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The Evelyn Waugh-Loving Band That Rebelled Against Rebellion

For half a century now, rock bands have been adopting a dark aesthetic to shock the squares. From The Rolling Stones to Alice Cooper to rigorously classified metal niches, rock likes to flirt with dark forces while always offering a wink. Yet it was overdone, and by the end of the 2000s, Ozzie Osbourne had become a senile geriatric with a corporate-sponsored reality show, and anyone still trying to shock the squares was unbearably dull. Then came Vampire Weekend.

The name made people assume they were another emo band, more guys with Tim Burton trapper keepers who mistook being bad at sports for emotional trauma. But that was a red herring. Vampire Weekend created an ultra-preppy persona inspired by Evelyn Waugh and played sunshine tunes with thoughtful string arrangements. Their WASP aesthetic and Cape Cod references were immediately polarizing. The band just released its fourth album, “Father of the Bride,” yet music commentators still don’t seem to fully understand why so many found Vampire Weekend’s schtick infuriating in the first place. It was because they subverted the rebellious imagery of rock and roll, and in doing so taught an important lesson about our culture.

Vampire Weekend emerged from a very particular New York music scene in the 2000s. New York music at that time was colored with backwards-looking romance and a desire to reignite the city’s older legacy. Bands that defined that era, like The Strokes and LCD Soundsystem, consciously emulated older bands like The Velvet Underground and The Talking Heads. There was an unstated urge to insist that the Village was no different than it had been in the ’60s, ’70s, or ’80s, all of which depended on the older symbols of rock and roll. Leather jackets! Converse sneakers! Punk lives! Then came some schmucks from uptown wearing docksiders who sang about French architecture, punctuation, and Cape Cod. Oh, and their name was Vampire Weekend. It was trollish and silly. But something more interesting was going on.

Vampire Weekend’s first three albums are heavily indebted to Evelyn Waugh. The band’s song “Arrows” is explicitly about Brideshead Revisited. The lyrics directly reference the book, while the arrows in the title and chorus are a reference to Saint Sebastian, and the music borrows elements from the Brideshead BBC series soundtrack. The band’s second album is titled “Contra,” which is, at least in part, inspired by the line in Brideshead where Charles says he’s with Sebastian “contra mundum.” Ezra Koenig, the frontman of the band, repeatedly mentioned Waugh in early interviews, and has recounted how he once dressed up as Sebastian Flyte for Halloween. While Koenig compared the band’s first three albums to Brideshead [1], their trilogy is closer in structure to Waugh’s Vile Bodies, in that the first two acts burst with quirky exuberance but build to a dark and bleak third act. After their third album, “Modern Vampires of the City,” won the 2014 Grammy for best alternative album, the band went on hiatus and through a mini-breakup when member Rostam Batmanglij left.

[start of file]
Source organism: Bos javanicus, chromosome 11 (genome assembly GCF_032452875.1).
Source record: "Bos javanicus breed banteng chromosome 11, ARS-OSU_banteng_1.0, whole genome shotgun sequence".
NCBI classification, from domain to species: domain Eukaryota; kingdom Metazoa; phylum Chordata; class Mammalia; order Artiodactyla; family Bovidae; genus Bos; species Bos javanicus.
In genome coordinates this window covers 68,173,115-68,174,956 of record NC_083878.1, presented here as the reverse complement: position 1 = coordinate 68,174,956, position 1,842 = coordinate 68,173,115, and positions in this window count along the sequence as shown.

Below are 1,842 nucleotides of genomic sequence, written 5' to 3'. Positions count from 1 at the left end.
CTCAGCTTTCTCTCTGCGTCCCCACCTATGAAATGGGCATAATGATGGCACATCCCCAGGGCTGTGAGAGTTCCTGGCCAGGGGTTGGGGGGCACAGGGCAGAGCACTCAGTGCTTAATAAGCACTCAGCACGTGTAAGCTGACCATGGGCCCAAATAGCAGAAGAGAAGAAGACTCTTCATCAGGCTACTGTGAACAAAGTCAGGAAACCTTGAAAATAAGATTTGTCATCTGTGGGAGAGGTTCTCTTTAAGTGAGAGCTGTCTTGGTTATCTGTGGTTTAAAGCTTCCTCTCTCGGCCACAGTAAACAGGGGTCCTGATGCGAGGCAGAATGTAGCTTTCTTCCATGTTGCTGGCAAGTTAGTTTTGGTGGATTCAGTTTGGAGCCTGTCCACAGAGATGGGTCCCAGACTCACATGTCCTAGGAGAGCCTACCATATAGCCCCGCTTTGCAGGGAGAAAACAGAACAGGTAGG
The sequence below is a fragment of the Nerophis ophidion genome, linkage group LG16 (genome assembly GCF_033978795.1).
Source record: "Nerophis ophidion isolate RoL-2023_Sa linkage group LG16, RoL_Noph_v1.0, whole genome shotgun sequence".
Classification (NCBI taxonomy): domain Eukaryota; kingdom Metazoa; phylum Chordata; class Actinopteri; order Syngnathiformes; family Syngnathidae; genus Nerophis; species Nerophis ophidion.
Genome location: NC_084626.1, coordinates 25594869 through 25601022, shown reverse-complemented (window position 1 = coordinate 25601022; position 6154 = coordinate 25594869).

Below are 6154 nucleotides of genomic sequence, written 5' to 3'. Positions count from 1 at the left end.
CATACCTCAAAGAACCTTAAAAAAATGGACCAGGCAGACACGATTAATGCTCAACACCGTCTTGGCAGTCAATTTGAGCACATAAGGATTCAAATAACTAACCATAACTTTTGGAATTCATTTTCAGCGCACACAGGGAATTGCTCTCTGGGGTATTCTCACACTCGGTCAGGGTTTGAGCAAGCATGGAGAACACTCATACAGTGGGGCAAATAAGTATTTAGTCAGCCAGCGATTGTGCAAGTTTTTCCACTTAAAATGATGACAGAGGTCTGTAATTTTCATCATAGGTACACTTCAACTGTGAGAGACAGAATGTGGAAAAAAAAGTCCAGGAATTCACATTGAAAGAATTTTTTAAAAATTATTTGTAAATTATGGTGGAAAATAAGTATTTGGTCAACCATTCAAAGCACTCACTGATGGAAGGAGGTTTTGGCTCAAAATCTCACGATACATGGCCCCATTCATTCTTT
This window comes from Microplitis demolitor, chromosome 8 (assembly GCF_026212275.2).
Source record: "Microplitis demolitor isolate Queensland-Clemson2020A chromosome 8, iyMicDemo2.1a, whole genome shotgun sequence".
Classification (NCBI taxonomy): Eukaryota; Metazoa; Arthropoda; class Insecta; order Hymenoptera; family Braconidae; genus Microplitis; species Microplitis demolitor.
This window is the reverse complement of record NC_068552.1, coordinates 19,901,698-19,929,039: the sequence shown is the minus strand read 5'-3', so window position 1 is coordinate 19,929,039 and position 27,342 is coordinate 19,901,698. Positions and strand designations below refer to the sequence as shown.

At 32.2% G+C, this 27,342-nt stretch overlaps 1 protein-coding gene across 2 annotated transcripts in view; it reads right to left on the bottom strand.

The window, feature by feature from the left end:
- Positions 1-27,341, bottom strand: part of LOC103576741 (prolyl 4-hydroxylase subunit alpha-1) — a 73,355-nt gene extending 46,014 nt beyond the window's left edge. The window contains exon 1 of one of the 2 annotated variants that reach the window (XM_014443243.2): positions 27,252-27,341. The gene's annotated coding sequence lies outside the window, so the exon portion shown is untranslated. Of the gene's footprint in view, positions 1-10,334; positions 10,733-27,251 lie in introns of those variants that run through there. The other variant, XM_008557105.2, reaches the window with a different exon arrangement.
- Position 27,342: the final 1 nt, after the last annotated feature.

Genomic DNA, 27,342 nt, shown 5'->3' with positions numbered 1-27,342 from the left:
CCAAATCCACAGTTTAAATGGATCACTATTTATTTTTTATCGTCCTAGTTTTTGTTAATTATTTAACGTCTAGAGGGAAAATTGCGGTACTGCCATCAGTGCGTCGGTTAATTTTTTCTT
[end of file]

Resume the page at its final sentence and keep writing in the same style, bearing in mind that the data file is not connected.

Now, Vampire Weekend has released their long-awaited fourth album. It offers a few contenders for song of the summer and retains some of the band’s signature sounds. The literary lyrics remain, with references to Keats, Yeats, and the Balfour Declaration. But Koenig has moved to California, and it shows. The East Coast WASP aesthetic, elements of classical music, and Waugh references have been almost completely scrapped. Instead, the new album draws inspiration from the ’90s-era hippy resurgence: the Grateful Dead via Phish. Think less tweed and more drug rugs. Now that the band has shed their aristocratic persona, it’s worth remembering that it was always a bit of a schtick. Yet it still provoked strong reactions, and did so because it revealed an unsaid truth about our culture.

Yes, the band met at Columbia University. Yes, they all seemed to have wealthy suburban backgrounds. And yes, they were singing songs about chandeliers. Yet only morons didn’t catch the wink. Frontman Ezra Koenig created an aesthetic manifesto that outlined the preppy uniforms the band wore in public. One of their early hits was called “Cape Cod Kwassa Kwassa,” the video for which featured preppy John Hughes-inspired extras fencing on the lawn of a beach house [2]. Band members wore cable knit sweaters tied around their necks. It was outrageous. Yet when they first came out, people missed the joke, as the Village Voice noted in an article titled “Vampire Weekend: Hated on Mostly.” The funniest moment came when Alice Cooper complained that a band with “vampire” in its name shouldn’t look like they dressed at the Gap. Kids these days!

Of all people, Cooper should have understood the camp. Yet because those who write about music all come from the same milieu, the conversation around the band focused on whether they were privileged or were culturally appropriating their global sound. In hindsight, we see something different. The band’s silly preppy persona brought into relief the larger absurdity of a culture that can’t get past dead symbols. Vampire Weekend used arch-reactionary imagery to rebel against an established aesthetic that valorized rebellion, and the Waugh-inspired persona angered people because it showed how the old pop culture symbols no longer held meaning.